Joe Douglas has officially put his stamp on this iteration of the New York Jets. With Woody Johnson realizing that the Adam Gase era was perhaps the worst the franchise has seen since the turn of the 21st century. Also understanding that the Darnold experiment failure was as much on the Jets as it was the young QB, he was determined to ensure that the supporting cast was solid. He hired a defensive-minded coach whose scheme was the main reason for the 49ers dominance in 2019, then injected the defense with talent, specifically along the defensive line. Douglas moved quickly to add names like Carl Lawson, Sheldon Rankins, and Vinny Curry. Giving the Jets, and more specifically Robert Saleh, a plethora of talented defensive lineman to get after the QB.
Couple this with an equally aggressive approach on offense, the Jets quietly have built a solid foundation around their new heir apparent. There was some risk to their acquisitions, Corey Davis was pedestrian until AJ Brown arrived, Keelan Cole’s production has never matched his talent, Morgan Moses is past his prime, and Tevin Coleman was a talent 5 years ago. Perhaps solid QB play and a strong supporting cast around these additions will help to mask their deficiencies, but it will take something that the Jets have been searching for the last 60 years, a viable signal caller. Let’s start our Jets draft grade analysis.
BYU QB Zach Wilson (Round 1, Pick 2)Embed from Getty Images
Any doubt that New York would be taking Wilson was removed when Sam Darnold was shipped off, so the only question leading up to the Draft was whether he would be worth the 2nd overall selection. We’re not too far removed from the anointment of Sam Darnold, where he exhibited many of the same attributes as the guy taken this year. They both came out a year early (Darnold as a sophomore, Wilson as a junior), both of them had a very good season sandwiched between more average ones, and both exhibited elite-level physical tools.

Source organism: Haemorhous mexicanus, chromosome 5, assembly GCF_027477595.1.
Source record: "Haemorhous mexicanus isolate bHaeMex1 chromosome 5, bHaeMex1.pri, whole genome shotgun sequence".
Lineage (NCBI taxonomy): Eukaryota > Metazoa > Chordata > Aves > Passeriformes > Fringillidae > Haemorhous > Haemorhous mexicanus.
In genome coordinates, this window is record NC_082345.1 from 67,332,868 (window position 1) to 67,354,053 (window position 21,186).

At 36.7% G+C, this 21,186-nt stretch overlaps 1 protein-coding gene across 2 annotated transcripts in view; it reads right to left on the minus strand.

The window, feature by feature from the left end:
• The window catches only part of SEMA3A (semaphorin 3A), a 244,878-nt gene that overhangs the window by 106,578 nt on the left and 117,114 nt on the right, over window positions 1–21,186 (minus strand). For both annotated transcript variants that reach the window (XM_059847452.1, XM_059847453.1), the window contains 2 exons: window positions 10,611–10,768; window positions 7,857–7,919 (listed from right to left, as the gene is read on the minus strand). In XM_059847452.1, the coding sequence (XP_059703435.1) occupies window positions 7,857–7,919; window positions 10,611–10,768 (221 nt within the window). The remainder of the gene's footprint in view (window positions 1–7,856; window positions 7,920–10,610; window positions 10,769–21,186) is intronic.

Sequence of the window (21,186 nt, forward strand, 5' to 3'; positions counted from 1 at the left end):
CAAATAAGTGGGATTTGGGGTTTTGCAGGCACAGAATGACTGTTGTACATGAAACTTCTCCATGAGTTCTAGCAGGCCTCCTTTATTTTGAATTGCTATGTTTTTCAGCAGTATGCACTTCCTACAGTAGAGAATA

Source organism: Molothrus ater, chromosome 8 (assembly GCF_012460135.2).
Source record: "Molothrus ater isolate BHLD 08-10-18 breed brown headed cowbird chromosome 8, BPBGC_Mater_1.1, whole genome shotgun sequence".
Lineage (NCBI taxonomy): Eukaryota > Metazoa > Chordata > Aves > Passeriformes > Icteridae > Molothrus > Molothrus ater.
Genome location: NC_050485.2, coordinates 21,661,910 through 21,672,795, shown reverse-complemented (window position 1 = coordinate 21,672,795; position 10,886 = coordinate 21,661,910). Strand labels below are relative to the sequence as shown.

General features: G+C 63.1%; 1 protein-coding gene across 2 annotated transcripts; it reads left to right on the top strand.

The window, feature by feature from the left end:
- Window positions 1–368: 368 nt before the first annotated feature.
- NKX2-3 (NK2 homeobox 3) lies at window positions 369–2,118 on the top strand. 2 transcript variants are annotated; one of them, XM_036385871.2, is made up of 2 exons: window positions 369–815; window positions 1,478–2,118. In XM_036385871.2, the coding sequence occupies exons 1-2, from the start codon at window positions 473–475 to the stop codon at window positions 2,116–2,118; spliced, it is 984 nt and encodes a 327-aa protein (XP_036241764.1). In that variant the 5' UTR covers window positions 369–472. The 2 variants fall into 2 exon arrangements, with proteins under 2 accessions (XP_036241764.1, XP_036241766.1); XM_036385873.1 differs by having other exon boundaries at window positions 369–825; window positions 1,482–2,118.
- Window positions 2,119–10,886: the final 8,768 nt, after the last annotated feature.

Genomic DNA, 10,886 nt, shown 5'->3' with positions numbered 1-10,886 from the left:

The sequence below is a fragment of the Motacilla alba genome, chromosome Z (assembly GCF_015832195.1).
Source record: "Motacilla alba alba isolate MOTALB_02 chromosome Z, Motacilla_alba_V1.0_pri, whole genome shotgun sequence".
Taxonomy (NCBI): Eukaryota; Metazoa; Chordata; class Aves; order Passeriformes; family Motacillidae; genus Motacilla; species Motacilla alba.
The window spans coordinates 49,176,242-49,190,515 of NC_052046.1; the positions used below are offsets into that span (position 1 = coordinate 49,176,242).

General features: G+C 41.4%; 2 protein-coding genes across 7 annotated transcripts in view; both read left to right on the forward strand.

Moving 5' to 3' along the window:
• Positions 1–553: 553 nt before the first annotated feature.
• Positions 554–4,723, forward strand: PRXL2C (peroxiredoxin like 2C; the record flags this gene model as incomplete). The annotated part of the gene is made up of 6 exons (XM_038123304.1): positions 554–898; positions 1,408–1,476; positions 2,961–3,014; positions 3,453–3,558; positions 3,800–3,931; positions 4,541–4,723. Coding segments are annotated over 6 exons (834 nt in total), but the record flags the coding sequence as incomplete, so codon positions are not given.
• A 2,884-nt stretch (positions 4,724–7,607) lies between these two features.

Were there better guys that could have helped New York at some weak-spots? Absolutely, this would have been an intriguing landing spot for a guy like Kyle Pitts or Penei Sewell. However, the Jets are trying to build a new identity and you can’t do that without a franchise QB. This isn’t without some risk though, Zach Wilson was a 1-year wonder at BYU, his freshman and sophomore years totaled less touchdowns and equal amount of yards than his breakout season. If he is an elite talent, shouldn’t he have dominated at BYU all 3 years? It’s not like they were in a powerhouse conference, they play in the Independent League and didn’t face the more notable schools in college.
With that said, it’s not like he’s walking into the same situation Darnold did 3 years ago, New York has a defensive-minded HC who came from a system that emphasized running the football, he has talent and depth at the skill positions, a defense that was pretty good at stopping the run, and he actually has some talent in front of him to block. He’s not going to burst onto the scene like Justin Herbert did for LA, instead his path to success will be similar to “the Sanchise”. He’ll be asked to not make mistakes while the defense and running game will be asked to bear the brunt of the workload. A solid start to our Jets draft grade.
USC IOL Alijah Vera-Tucker (Round 1, Pick 14)
This was a necessity, the Jets struck gold with Mekhi Becton at the top of last year’s draft, but they had little around him. Vera-Tucker offers them a physical, high-upside lineman that can play inside or outside, which became a great asset after the Jets brought in Morgan Moses. In fact, I found this to be a great value pick, Vera-Tucker was clearly the top IOL in this year’s class and most definitely would not have been available to them at 23.